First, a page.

Khosla: Environmentalists, get out of way

Famed tech investor Vinod Khosla says green tech will succeed when entrepreneurs follow their vision for disruptive technologies rather than expect consumers to pay a premium for green products.

SAN FRANCISCO--Vinod Khosla is famous for investing lots of money in green technologies. But when it comes to his role models, it's all Steve Jobs, not Al Gore.

Khosla was interviewed today at the AlwaysOn GoingGreen conference here, where he espoused the idea of making big bets on potentially game-changing companies.

Even though Khosla got into green-tech investing out of environmental concerns, he said environmentalists have been a barrier to green tech because they assume that people need to pay more for cleaner alternatives to the status quo. They understand what the problems are, but when it comes to coming up with technology solutions, he said, "they don't have clue."

Martin LaMonica/CNET

"Green-tech investing can't defy the laws of economics," which is that people will buy the cheapest goods possible, he said. "This idea that we can sell more expensive products is not a good bet."

Khosla has made headlines before by complaining that Prius hybrids are greenwash because, on a global level, only a small percentage of consumers will be able to afford them. Perhaps a few people in San Francisco and Germany are willing to spend more on "green" products, but they won't scale, if they won't meet the "Chinia price," or a price Indian and Chinese consumers will pay, he argued.

Khosla's namesake investment firm raised more than $1 billion to invest in a range of clean-energy technologies, such as LED lighting, solar energy, and battery technology, as well as all manner of infrastructure products, such as low-polluting steel, cement, and glass. In all but one or two investments, he assumes that there will be a price on carbon emissions to make them economic.

The guiding principle for all Khosla's investments, he said, is that it's not worth it, unless there's a chance of a technical breakthrough rather than an incremental improvement.

To achieve those sorts of radical jumps in energy, you need start-ups led by people with an "unreasonable vision," he said. One company on which he made $1 billion is Kior, which had a vision to making petro-fuel replacements from wood which, at the time of its founding, ran counter to the industry's emphasis on ethanol.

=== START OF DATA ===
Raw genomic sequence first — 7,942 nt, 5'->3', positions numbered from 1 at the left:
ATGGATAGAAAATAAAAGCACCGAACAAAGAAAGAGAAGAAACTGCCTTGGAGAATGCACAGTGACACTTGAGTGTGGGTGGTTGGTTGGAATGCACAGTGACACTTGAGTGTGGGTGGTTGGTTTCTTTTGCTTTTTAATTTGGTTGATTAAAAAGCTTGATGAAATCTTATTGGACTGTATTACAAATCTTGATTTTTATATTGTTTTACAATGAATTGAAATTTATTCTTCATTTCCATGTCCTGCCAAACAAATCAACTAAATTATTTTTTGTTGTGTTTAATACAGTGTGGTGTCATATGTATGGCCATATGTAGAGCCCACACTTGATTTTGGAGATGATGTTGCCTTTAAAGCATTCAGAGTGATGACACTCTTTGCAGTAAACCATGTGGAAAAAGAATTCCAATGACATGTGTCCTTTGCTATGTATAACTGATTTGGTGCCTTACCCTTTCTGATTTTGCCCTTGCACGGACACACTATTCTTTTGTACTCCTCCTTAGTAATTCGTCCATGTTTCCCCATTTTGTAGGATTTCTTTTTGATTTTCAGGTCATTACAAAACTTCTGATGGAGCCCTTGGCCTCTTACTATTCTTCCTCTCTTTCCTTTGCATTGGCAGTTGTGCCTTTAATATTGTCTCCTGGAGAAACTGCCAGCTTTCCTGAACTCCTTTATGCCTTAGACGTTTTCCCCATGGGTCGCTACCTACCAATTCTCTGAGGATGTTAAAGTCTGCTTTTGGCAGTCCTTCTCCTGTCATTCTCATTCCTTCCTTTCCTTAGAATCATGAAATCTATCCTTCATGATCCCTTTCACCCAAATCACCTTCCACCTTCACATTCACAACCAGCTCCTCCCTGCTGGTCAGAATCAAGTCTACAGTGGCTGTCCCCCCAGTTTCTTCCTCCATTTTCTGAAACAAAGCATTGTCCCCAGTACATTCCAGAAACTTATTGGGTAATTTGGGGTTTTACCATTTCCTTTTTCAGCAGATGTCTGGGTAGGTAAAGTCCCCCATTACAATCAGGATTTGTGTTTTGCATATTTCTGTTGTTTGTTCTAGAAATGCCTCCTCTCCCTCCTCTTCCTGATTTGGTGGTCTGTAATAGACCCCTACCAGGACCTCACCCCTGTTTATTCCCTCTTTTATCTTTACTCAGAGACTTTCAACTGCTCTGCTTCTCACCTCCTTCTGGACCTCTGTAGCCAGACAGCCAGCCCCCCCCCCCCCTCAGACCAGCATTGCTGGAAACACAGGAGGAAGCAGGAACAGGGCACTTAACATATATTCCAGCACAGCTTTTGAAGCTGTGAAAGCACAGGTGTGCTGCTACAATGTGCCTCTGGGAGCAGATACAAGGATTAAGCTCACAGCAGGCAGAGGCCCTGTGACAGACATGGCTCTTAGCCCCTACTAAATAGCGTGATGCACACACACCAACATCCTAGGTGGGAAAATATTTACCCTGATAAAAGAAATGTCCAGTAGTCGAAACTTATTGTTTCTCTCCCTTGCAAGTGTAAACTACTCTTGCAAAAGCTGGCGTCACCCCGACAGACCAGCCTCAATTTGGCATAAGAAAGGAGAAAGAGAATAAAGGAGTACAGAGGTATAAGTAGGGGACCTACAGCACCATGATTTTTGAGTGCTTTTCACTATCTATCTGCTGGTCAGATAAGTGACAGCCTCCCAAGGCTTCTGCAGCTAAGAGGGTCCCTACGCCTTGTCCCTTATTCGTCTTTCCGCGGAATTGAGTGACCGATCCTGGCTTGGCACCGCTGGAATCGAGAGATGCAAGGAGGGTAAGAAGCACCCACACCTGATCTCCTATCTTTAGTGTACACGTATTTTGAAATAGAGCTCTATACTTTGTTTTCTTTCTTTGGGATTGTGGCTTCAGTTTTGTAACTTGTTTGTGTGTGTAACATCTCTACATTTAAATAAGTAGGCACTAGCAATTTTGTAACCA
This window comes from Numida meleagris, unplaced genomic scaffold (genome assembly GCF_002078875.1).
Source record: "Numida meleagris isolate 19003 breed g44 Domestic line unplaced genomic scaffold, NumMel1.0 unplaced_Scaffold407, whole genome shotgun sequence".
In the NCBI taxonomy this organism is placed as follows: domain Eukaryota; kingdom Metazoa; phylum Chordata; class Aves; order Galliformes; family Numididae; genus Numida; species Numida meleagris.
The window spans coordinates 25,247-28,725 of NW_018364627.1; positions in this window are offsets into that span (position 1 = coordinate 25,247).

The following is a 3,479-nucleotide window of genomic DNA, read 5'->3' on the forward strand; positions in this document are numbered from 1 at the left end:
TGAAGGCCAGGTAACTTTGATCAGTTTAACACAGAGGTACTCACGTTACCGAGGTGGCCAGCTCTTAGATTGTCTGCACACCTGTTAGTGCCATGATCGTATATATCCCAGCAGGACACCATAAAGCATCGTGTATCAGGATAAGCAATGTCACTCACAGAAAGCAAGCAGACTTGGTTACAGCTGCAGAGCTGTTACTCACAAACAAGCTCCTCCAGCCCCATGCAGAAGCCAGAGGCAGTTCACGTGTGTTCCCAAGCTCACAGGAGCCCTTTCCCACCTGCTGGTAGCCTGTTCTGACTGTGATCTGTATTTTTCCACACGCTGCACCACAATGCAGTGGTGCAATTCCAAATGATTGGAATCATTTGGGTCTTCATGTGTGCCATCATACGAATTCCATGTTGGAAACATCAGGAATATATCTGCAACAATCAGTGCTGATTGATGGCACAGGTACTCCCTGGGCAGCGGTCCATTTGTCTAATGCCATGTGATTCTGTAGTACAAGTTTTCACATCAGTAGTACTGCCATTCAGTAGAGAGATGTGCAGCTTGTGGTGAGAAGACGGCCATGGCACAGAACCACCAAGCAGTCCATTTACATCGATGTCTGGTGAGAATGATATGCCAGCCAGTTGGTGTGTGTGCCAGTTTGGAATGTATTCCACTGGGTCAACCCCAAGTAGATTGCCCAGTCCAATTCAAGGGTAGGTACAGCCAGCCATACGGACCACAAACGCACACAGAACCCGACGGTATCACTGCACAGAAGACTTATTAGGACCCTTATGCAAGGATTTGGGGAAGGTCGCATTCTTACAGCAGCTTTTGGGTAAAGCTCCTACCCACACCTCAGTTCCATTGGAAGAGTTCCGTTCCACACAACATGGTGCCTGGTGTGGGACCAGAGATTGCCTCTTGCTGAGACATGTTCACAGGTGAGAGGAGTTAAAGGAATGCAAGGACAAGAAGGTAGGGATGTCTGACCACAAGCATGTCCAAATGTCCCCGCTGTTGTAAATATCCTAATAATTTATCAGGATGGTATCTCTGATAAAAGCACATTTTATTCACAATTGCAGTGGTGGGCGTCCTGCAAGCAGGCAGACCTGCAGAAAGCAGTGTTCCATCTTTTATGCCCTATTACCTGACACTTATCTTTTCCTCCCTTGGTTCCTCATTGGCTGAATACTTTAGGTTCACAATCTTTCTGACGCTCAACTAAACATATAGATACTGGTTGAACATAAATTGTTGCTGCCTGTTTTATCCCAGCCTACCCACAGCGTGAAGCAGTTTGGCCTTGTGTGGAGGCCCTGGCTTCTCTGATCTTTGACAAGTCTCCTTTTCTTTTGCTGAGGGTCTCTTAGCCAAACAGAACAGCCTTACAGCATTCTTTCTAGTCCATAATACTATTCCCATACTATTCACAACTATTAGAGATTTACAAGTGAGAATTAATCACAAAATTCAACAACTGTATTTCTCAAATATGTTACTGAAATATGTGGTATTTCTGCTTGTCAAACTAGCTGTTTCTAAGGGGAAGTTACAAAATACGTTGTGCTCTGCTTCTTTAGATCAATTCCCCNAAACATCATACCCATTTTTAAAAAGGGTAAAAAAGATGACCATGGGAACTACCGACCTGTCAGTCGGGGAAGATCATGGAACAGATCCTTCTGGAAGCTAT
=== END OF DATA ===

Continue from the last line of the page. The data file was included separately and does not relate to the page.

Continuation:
Another example Khosla gave is tech icon Apple, which he said is such a successful company because it benefits from Steve Jobs' vision and passion. The iPhone succeeded so spectacularly because Jobs ignored the conventional wisdom about what a smartphone should look like and followed his personal vision, he said.

"Whether it's social change or inventing the next iPad of iPhone, it's all about stretching the limits beyond the reasonable and having a passion for it," Khosla said.

Elephant in the room
Khosla remains bullish on green-tech investing despite a significant downturn in the amount of money venture capitalists have put into the field this year and the bankruptcy of Solyndra , the government-backed company whose failure has created a political uproar.

The Solyndra effect on solar companies is that it will be more difficult to continue raising money, he said. But he said it's the normal course of investing that the vast majority of start-ups fail. "When you lose, you lose one times your money. When you win, you can make 10 times or 100 times your money," he said.

Khosla is well-known for making bold statements and being controversial. In his complaint that environmentalists have blocked green-tech progress, there is some nuance. He said a viable strategy is to initially target a product at environmentally minded consumers willing to pay a premium and then reduce costs over time.

"If you can get down the cost curve and then sell to the broader market, that tactic is a good idea," Khosla said. "But only to get started, only to get down the cost curve so you can compete in the marketplace."

 

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